Vertical space is very important as well to minimize the need to scroll up and down.
    The 16:9 loses about 10% of the vertical space vs 16:10 wide screen laptops.
    Reply
  • beginner99 - Wednesday, November 10, 2010 - link

    correct.

    16:9 on laptops is just plain retarded. Doesn't make any sense for me. Laptops are used for web-browsing mainly and work. 16:9 only is useful for movies and gaming.
    Actually for browsing 5:4 would be ideal but 16:10 is a fair compromise at least at somewhat higher resolutions.

    The laptop I would want would need16:10, mate and reasonable resolution. That basically limits my choices to 2000$+ professional offerings... it's ridiculous.
    Reply
  • rscoot - Wednesday, November 10, 2010 - link

    I think MSI has a couple of laptops with 1650x1080 screens, but you aren't going to find 1900x1200 anymore unless you buy a 17" MBP. Reply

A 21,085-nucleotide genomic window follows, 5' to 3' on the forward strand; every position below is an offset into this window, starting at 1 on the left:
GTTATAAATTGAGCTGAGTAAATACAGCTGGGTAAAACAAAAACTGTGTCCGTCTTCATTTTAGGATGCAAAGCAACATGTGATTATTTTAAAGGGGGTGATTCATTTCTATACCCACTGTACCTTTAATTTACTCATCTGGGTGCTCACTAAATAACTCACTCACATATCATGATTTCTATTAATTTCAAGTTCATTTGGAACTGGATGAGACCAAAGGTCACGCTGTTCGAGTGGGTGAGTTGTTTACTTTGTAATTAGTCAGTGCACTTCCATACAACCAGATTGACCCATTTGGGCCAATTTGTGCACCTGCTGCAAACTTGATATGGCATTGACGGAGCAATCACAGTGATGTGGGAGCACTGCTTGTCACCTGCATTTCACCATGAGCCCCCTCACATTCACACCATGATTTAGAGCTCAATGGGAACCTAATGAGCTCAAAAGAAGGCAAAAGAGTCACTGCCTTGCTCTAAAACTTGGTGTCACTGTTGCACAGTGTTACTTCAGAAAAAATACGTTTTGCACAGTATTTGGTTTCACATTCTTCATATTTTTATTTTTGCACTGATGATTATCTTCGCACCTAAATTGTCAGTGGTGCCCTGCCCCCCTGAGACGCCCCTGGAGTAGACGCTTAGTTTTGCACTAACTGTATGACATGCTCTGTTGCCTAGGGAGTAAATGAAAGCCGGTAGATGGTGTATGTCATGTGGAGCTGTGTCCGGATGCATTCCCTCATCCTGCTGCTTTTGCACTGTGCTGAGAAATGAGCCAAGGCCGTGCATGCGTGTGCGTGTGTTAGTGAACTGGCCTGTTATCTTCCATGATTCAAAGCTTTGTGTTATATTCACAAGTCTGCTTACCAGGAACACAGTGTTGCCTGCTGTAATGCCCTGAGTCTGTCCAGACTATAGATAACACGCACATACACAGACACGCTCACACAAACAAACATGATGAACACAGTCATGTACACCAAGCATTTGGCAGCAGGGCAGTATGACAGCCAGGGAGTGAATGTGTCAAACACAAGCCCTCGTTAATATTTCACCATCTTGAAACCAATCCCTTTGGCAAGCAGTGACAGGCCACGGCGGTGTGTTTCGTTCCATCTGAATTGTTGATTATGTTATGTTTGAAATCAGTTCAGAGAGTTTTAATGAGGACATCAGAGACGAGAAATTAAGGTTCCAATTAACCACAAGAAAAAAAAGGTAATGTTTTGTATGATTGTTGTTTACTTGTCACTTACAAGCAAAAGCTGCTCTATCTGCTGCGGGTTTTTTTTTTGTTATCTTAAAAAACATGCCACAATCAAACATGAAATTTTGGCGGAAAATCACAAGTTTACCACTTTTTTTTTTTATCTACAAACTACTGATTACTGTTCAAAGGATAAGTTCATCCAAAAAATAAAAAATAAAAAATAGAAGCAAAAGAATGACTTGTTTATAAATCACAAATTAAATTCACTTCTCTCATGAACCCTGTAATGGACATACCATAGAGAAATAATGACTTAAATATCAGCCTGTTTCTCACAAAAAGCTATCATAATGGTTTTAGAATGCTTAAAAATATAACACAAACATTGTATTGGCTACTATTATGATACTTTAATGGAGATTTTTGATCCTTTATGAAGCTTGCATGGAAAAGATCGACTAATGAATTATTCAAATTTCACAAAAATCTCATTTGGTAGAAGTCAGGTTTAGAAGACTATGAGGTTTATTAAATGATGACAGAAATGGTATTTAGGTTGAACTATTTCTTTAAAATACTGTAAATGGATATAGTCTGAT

• erple2 - Friday, November 12, 2010 - link

    That's not true. But you are limited to 17+" laptops (HP's EliteBook, Dell's Precision line, Lenovo's Thinkpad line) Reply
  • passive - Wednesday, November 10, 2010 - link

    Maybe I will be able to get a better deal!

    I've been looking for a laptop to use when I'm working from home, that will also handle light multimedia duties and occasional gaming, without feeling like it's going to break in half whenever I pick it up. My wife has a MacBook Pro, so the Envy would just be a little too close, and it's more expensive.

    I had also decided I wasn't upgrading my laptop again until I could get a decent screen, so I'm really glad the 1080p lives up to my hopes.

    This is exactly the laptop I've been waiting for. Now I just need to decide whether to wait longer in the hopes that all your bitching about a laptop that's not targeted at what you want will bring the price down.
    Reply
  • cknobman - Wednesday, November 10, 2010 - link

    No tech sites every did a formal review of the Sony CW series that was refreshed in January. That laptop was possibly one of the best buys of the year and makes like these Dell and Asus offerings look like poop.

    Sony Vaio CW Series Model: VPCCW26FX
    Color: Pearly White or Black
    Intel Core i5-520M/2.4 GHz
    NVIDIA GEFORCE 330M 512MB GPU
    Display 14" 1600x900
    4GB DDR3/ 500 GB HD
    MSRP: $899
    Reply